The ample capacity and competition that helped temper firming of U.S. commercial insurance rates in 2013 is expected to continue into 2014, unless catastrophe losses turn out higher than expected, according to a report by insurance broker Marsh.
U.S. commercial property insurance prices stabilized for many organizations in 2013 as a significant surplus of capital among insurers and reinsurers kept competition high, Marsh said in its U.S. Insurance Market Report 2014.
In addition, despite average year-over-year total directors and officers liability (D&O) program rate increases reaching as high as 3.6 percent in 2013, price hikes steadily lost momentum through the fourth quarter and are expected to continue softening in 2014 driven by excess insurer competition. Coverage in all areas of D&O insurance is expanding, according to the report.
The casualty insurance markets also tempered in 2013, as rate increases were generally lower than had been anticipated at the beginning of the year. This shift in the casualty markets is expected to continue in 2014, with rates generally poised to renew flat or with increases in the low single digits for insureds in desirable classes of business with good loss experience, the report notes, the report said.
Employers typically experienced workers’ compensation rate increases in the low single digits in 2013 depending on program type. However, attempts by carriers to push for further rate increases in 2014 will likely be tempered by the ongoing competitive environment and by insureds differentiating their risk profiles, according to Marsh.
However, there are already signs that uncertainty over the future of the federal terrorism insurance program is having an effect on workers’ compensation, the report said.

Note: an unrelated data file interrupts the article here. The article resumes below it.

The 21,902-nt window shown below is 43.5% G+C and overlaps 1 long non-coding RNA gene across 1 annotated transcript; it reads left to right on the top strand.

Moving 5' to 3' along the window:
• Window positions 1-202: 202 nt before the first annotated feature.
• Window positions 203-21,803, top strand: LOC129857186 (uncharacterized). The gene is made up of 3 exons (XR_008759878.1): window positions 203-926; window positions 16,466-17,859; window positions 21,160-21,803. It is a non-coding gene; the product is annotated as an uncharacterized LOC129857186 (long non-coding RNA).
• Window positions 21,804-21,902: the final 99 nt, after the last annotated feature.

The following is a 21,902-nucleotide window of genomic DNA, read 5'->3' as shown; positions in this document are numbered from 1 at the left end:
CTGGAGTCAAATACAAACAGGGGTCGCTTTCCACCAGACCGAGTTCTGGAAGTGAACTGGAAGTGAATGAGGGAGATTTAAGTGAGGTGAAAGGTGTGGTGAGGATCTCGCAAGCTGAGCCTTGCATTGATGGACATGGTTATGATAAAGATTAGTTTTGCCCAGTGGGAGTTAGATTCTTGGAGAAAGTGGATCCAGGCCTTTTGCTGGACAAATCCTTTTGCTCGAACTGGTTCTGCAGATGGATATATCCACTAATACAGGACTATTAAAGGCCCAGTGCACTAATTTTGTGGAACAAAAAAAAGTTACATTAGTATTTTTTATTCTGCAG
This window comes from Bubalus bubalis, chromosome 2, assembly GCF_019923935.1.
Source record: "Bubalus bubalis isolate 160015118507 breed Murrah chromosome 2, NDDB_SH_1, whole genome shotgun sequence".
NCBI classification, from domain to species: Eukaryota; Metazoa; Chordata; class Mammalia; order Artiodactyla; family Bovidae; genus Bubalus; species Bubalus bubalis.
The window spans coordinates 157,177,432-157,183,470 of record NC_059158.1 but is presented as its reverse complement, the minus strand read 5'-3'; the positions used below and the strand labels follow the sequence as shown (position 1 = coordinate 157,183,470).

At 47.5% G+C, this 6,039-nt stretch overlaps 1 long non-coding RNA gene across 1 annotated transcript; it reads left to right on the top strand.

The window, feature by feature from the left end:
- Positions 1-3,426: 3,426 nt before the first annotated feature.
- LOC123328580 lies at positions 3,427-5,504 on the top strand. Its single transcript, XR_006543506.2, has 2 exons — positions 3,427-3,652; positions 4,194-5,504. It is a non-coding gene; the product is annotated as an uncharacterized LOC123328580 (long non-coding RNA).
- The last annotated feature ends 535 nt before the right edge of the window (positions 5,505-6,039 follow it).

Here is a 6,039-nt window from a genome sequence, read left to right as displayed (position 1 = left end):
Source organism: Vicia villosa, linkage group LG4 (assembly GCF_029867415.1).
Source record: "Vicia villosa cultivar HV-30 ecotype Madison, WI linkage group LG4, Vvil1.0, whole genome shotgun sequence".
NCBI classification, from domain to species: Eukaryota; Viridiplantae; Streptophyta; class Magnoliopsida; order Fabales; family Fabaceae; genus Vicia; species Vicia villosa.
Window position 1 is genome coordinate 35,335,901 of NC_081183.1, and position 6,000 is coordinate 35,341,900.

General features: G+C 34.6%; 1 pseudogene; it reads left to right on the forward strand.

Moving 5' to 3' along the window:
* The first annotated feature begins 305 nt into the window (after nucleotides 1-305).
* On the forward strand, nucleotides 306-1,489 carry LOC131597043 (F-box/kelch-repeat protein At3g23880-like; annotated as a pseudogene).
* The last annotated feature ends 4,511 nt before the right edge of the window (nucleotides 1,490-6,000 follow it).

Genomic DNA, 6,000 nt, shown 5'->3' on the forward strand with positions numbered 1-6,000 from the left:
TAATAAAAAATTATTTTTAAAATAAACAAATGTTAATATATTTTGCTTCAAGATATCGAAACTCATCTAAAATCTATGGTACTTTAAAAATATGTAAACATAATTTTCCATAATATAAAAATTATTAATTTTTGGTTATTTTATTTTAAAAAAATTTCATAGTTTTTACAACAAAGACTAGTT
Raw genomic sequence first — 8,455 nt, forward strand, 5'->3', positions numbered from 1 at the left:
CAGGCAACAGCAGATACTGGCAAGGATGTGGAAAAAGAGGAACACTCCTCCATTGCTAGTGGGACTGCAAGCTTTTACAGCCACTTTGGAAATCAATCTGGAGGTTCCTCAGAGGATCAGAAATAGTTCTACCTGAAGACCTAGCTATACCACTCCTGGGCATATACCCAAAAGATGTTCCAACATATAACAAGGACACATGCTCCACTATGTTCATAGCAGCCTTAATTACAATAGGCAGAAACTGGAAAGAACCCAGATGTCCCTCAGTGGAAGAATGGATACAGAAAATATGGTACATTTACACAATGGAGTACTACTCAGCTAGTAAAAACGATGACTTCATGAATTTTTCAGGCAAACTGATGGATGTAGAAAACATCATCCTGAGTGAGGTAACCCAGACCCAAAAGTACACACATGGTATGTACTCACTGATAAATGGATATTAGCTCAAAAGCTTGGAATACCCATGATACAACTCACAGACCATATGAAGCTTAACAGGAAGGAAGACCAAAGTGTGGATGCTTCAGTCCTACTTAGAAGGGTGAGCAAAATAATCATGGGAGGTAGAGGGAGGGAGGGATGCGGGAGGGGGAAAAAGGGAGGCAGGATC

“Organizations of all sizes and across all industries should generally expect favorable market conditions in 2014 as long as capacity and competition remain plentiful and catastrophe losses remain relatively low,” said Dave Bidmead, Marsh’s US CEO.
“However, now is not the time to become complacent. Emerging and quickly evolving risks requires that risk managers stay abreast of the changing market and ensure they are properly protecting their balance sheets and managing their risks for growth,” he said.
He said that organizations incorporating data and analytics within their risk management and risk transfer strategies will generally achieve the most efficient outcomes.
According to the report, uncertainty about whether Congress will renew the Terrorism Risk Insurance Program Reauthorization Act (TRIPRA) is being reflected in the marketplace. Many organizations with large employee concentrations in big cities are already experiencing “significant pressure in terms of availability and pricing of workers’ compensation coverage,” the report said.
The cost of property terrorism insurance also could become volatile if TRIPRA is not reauthorized, Marsh warns. TRIPRA is set to expire on Dec. 31, 2014.
At the same time, some specialty lines of coverage, most notably marine liability, continue to firm. Premium increases of between 5 percent and 20 percent for marine insureds with good loss histories are typically expected in 2014. These will be driven by continued fallout from the Deepwater Horizon incident and Superstorm Sandy terminal operator claims.
Marsh also predicts modest rate firming in the employment practices liability insurance (EPLI) market in 2014, especially for small to midsize employers. Average renewal rates were flat to up 10 percent in the fourth quarter of 2013 depending on the size of the organization, the report said.
Also, the report notes that cyber insurance is gaining in popularity among small and midsize companies.
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